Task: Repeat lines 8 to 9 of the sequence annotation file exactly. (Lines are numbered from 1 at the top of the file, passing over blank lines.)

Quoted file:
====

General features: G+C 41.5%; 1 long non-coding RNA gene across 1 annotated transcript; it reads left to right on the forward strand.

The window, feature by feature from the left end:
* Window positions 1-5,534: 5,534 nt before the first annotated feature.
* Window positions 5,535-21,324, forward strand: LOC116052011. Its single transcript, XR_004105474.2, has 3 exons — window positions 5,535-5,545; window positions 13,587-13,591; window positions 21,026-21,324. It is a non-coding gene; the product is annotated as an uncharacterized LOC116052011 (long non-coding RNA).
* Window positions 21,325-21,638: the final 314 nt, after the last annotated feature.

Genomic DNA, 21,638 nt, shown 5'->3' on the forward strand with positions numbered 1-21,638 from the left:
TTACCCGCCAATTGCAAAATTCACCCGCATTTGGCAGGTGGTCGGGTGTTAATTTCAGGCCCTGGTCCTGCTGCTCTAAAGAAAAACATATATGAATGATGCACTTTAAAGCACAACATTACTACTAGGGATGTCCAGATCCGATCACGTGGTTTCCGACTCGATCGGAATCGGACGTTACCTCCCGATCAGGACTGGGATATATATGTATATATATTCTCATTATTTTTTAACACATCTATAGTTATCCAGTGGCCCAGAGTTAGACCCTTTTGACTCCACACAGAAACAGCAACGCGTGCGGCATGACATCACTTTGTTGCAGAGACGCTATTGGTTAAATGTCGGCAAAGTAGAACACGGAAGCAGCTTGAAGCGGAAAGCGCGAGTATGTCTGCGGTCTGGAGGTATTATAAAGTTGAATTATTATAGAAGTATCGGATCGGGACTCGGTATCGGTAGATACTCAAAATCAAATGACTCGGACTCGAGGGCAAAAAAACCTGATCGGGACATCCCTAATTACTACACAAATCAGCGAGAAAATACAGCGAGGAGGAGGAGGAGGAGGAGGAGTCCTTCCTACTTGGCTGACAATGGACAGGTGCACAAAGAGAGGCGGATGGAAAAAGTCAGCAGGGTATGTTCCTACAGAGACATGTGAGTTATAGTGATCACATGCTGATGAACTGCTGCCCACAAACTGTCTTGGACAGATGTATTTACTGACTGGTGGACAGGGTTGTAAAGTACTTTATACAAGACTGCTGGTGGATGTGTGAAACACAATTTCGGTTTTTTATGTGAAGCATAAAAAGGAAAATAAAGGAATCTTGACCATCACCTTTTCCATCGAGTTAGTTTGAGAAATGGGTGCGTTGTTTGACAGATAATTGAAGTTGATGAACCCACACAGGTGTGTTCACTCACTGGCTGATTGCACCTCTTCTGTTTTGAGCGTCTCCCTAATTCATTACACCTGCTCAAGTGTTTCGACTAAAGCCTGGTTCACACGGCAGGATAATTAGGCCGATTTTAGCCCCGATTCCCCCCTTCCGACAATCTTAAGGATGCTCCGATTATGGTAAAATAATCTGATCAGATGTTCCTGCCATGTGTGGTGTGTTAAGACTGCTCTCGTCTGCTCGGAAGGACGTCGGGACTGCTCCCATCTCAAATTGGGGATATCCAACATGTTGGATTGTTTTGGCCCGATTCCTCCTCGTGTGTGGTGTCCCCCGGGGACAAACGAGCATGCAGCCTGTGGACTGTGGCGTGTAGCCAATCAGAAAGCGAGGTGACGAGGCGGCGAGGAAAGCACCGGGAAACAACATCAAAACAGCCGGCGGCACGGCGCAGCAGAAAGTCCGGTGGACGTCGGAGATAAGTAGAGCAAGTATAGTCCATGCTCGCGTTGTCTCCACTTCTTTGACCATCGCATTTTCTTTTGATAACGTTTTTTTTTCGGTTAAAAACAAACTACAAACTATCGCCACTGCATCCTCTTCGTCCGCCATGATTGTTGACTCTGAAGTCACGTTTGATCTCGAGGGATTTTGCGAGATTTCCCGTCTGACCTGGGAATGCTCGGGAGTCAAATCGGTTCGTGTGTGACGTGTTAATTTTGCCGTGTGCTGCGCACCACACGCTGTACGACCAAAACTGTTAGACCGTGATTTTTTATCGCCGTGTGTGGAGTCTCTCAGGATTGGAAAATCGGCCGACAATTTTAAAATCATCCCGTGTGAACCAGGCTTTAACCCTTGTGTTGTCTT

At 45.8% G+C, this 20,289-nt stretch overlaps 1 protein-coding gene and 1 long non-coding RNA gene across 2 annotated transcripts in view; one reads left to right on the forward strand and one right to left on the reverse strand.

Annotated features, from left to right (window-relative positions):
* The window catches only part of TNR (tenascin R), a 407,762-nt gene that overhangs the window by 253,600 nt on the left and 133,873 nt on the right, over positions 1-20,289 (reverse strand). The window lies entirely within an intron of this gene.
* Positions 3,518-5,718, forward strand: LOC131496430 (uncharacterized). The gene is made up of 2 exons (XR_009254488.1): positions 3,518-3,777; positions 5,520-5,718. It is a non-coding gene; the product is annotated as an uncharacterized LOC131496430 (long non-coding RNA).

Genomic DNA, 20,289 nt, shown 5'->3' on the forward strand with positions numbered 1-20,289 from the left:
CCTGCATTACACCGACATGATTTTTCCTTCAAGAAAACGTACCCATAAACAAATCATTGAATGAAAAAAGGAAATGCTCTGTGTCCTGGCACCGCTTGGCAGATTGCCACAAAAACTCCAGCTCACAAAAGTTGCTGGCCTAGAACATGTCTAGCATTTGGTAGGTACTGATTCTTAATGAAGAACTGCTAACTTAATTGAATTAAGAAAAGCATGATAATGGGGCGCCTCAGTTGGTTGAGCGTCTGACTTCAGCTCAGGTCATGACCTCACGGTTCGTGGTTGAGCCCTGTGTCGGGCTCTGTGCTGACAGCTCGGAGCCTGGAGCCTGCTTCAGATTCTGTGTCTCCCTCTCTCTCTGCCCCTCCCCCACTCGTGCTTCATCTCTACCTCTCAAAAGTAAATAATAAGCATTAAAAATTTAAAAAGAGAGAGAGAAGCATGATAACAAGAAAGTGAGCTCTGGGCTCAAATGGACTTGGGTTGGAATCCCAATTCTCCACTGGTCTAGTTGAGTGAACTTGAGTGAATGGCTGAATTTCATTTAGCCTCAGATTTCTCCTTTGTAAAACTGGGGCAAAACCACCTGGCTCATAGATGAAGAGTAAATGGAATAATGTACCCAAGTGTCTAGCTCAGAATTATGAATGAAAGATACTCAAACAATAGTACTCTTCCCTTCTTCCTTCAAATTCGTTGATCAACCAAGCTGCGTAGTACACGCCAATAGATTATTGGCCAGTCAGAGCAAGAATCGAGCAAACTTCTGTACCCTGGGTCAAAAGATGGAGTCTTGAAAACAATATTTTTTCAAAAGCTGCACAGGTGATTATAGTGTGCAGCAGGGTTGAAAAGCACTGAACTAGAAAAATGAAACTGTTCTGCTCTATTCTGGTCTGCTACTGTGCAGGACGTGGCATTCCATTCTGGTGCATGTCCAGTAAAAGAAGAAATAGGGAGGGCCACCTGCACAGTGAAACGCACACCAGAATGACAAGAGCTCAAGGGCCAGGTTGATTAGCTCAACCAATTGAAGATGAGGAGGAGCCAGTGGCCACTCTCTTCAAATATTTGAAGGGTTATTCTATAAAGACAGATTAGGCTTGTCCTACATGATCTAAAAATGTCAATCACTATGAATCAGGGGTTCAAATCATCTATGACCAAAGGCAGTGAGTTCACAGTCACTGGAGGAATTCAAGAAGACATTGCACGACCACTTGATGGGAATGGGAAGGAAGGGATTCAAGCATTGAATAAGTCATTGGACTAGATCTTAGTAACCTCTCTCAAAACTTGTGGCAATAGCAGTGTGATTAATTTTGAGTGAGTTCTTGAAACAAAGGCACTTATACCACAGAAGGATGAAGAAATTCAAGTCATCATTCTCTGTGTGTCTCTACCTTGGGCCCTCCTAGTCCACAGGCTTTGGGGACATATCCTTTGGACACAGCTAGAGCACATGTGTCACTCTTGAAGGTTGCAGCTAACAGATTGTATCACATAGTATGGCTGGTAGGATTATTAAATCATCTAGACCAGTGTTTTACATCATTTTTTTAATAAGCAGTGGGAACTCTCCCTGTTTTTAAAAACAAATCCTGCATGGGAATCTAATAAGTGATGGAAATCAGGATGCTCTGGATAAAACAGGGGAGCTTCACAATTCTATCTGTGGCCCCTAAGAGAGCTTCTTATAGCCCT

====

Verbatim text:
At 45.8% G+C, this 20,289-nt stretch overlaps 1 protein-coding gene and 1 long non-coding RNA gene across 2 annotated transcripts in view; one reads left to right on the forward strand and one right to left on the reverse strand.

Annotated features, from left to right (window-relative positions):